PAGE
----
userdel man page

userdel — delete a user account and related files


userdel -r {{name}}


userdel [options] LOGIN


The userdel command modifies the system account files, deleting all entries that refer to the user name LOGIN. The named user must exist.


The options which apply to the userdel command are:

-f, --force
This option forces the removal of the user account, even if the user is still logged in. It also forces userdel to remove the user's home directory and mail spool, even if another user uses the same home directory or if the mail spool is not owned by the specified user. If USERGROUPS_ENAB is defined to yes in /etc/login.defs and if a group exists with the same name as the deleted user, then this group will be removed, even if it is still the primary group of another user.

Note: This option is dangerous and may leave your system in an inconsistent state.

-h, --help
Display help message and exit.
-r, --remove
Files in the user's home directory will be removed along with the home directory itself and the user's mail spool. Files located in other file systems will have to be searched for and deleted manually.

The mail spool is defined by the MAIL_DIR variable in the login.defs file.

-R, --root CHROOT_DIR
Apply changes in the CHROOT_DIR directory and use the configuration files from the CHROOT_DIR directory.
-Z, --selinux-user
Remove any SELinux user mapping for the user's login.


The following configuration variables in /etc/login.defs change the behavior of this tool:

The MAIL_DIR and MAIL_FILE variables are used by useradd, usermod, and userdel to create, move, or delete the user's mail spool.

If MAIL_CHECK_ENAB is set to yes, they are also used to define the MAIL environment variable.

MAIL_DIR (string)
The mail spool directory. This is needed to manipulate the mailbox when its corresponding user account is modified or deleted. If not specified, a compile-time default is used.
MAIL_FILE (string)
Defines the location of the users mail spool files relatively to their home directory.
Maximum members per group entry. When the maximum is reached, a new group entry (line) is started in /etc/group (with the same name, same password, and same GID).

The default value is 0, meaning that there are no limits in the number of members in a group.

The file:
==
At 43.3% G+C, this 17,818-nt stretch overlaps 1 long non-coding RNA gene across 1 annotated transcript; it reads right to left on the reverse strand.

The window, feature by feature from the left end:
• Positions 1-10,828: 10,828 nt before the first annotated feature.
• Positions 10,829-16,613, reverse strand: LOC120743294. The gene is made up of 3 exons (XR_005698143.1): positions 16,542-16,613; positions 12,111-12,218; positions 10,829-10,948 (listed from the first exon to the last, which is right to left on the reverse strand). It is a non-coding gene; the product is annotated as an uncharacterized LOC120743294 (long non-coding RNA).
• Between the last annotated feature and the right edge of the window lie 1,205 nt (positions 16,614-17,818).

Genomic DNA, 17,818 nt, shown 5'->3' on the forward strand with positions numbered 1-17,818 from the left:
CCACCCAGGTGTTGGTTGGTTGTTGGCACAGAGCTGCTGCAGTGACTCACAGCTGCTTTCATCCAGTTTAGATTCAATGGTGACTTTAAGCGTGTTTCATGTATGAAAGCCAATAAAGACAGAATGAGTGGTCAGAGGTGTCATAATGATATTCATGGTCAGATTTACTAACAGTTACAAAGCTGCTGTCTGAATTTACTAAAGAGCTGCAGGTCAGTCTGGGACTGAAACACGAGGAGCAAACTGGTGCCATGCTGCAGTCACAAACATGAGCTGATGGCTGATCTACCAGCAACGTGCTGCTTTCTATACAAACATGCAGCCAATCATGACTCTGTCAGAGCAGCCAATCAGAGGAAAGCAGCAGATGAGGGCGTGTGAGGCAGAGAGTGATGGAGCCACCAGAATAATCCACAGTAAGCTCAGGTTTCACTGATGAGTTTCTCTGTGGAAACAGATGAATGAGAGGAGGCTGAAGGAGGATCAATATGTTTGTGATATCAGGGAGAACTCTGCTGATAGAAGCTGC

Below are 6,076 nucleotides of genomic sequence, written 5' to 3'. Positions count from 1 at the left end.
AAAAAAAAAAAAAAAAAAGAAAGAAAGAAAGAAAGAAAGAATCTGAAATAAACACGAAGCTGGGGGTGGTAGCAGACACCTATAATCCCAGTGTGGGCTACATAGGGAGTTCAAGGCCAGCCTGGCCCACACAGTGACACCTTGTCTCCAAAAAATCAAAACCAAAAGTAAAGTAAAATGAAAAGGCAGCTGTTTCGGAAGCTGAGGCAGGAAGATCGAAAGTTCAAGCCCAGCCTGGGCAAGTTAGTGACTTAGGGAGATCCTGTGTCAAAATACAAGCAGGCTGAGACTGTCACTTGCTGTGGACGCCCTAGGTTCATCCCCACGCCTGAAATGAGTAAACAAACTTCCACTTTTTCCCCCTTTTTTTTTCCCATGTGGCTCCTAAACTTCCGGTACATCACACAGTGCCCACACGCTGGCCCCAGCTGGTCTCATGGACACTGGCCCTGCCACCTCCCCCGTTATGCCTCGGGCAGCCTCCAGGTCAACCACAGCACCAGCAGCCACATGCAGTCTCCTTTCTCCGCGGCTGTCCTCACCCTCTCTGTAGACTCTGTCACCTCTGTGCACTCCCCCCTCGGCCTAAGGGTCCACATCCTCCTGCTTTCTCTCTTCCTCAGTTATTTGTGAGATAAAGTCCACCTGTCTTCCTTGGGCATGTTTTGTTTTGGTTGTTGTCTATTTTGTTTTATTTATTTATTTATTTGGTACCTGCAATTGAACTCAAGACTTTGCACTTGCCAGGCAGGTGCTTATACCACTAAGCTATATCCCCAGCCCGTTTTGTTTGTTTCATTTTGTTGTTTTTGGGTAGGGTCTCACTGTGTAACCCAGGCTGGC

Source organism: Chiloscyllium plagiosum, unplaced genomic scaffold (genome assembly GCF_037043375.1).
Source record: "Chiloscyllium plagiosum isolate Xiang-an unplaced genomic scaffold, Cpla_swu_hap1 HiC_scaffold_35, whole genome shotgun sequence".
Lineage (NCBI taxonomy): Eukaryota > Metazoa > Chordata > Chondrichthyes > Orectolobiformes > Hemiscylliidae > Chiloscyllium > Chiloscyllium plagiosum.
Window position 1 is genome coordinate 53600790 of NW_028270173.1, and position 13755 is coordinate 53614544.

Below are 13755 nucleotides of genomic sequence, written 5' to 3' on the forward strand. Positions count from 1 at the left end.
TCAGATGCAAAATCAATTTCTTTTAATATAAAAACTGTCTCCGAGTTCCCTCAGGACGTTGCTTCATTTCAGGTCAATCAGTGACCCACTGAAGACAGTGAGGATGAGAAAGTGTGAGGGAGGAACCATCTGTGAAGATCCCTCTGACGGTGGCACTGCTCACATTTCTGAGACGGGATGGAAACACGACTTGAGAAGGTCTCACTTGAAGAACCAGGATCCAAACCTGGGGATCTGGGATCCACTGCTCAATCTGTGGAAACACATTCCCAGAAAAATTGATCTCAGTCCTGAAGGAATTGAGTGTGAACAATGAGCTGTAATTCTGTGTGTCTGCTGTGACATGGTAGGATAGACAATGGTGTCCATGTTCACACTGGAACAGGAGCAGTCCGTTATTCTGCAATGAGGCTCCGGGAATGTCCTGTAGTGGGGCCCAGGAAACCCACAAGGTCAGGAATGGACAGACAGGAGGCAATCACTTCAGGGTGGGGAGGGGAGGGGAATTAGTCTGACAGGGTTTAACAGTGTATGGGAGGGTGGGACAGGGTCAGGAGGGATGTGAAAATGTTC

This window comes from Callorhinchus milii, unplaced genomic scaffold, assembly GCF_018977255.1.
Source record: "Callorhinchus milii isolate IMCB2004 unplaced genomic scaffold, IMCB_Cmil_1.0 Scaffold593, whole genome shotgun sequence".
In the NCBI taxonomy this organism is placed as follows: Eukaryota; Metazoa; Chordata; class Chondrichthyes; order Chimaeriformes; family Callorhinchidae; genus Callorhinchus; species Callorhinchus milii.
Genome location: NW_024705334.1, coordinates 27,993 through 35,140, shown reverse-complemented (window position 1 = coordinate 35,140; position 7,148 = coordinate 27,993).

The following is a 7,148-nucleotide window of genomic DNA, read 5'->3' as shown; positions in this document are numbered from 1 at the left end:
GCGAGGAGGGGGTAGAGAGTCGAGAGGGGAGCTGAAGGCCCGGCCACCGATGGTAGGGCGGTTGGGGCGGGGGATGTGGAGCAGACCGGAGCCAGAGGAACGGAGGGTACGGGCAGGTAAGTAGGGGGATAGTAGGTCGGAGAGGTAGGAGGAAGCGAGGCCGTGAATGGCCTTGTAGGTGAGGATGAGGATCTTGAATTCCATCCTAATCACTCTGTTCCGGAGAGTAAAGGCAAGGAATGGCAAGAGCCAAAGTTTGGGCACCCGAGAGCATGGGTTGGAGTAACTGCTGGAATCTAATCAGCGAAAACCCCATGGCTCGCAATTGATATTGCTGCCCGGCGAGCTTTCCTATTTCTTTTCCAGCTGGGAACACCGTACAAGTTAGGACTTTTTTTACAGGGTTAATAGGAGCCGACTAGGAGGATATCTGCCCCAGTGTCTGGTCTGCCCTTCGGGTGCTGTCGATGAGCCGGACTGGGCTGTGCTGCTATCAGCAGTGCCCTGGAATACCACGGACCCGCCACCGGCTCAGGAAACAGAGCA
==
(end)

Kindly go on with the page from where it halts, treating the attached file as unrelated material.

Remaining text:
This feature (split group) permits to limit the length of lines in the group file. This is useful to make sure that lines for NIS groups are not larger than 1024 characters.

If you need to enforce such limit, you can use 25.

Note: split groups may not be supported by all tools (even in the Shadow toolsuite). You should not use this variable unless you really need it.

TCB_SYMLINKS (boolean)
If yes, the location of the user tcb directory to be created will not be automatically set to /etc/tcb/user, but will be computed depending on the UID of the user, according to the following algorithm:
if ( UID is less than 1000) {
  use /etc/tcb/user
} else if ( UID is less than 1000000) {
  kilos = UID / 1000
  use /etc/tcb/:kilos/user
  make symlink /etc/tcb/user to the above directory
} else {
  megas = UID / 1000000
  kilos = ( UID / megas * 1000000 ) / 1000
  use /etc/tcb/:megas/:kilos/user
  make symlink /etc/tcb/user to the above directory
USE_TCB (boolean)
If yes, the tcb(5) password shadowing scheme will be used.
USERDEL_CMD (string)
If defined, this command is run when removing a user. It should remove any at/cron/print jobs etc. owned by the user to be removed (passed as the first argument).

The return code of the script is not taken into account.

Here is an example script, which removes the user's cron, at and print jobs:

#! /bin/sh

# Check for the required argument.
if [ $# != 1 ]; then
	echo "Usage: $0 username"
	exit 1

# Remove cron jobs.
crontab -r -u $1

# Remove at jobs.
# Note that it will remove any jobs owned by the same UID,
# even if it was shared by a different username.
find $AT_SPOOL_DIR -name "[^.]*" -type f -user $1 -delete \;

# Remove print jobs.
lprm $1

# All done.
exit 0
Enable setting of the umask group bits to be the same as owner bits (examples: 022 -> 002, 077 -> 007) for non-root users, if the uid is the same as gid, and username is the same as the primary group name.

If set to yes, userdel will remove the user's group if it contains no more members, and useradd will create by default a group with the name of the user.


Group account information.
Shadow password suite configuration.
User account information.
Secure user account information.

Exit Values

The userdel command exits with the following values:

can't update password file
invalid command syntax
specified user doesn't exist
user currently logged in
can't update group file
can't remove home directory


userdel will not allow you to remove an account if there are running processes which belong to this account. In that case, you may have to kill those processes or lock the user's password or account and remove the account later. The -f option can force the deletion of this account.

You should manually check all file systems to ensure that no files remain owned by this user.

You may not remove any NIS attributes on a NIS client. This must be performed on the NIS server.

If USERGROUPS_ENAB is defined to yes in /etc/login.defs, userdel will delete the group with the same name as the user. To avoid inconsistencies in the passwd and group databases, userdel will check that this group is not used as a primary group for another user, and will just warn without deleting the group otherwise. The -f option can force the deletion of this group.

See Also

chfn(1), chsh(1), passwd(1), login.defs(5), gpasswd(8), groupadd(8), groupdel(8), groupmod(8), useradd(8), usermod(8).

Referenced By

groupadd(8), groupdel(8), groupmems(8), groupmod(8), newgidmap(1), newuidmap(1), subgid(5), subuid(5), useradd(8), usermod(8).

Explore man page connections for userdel(8).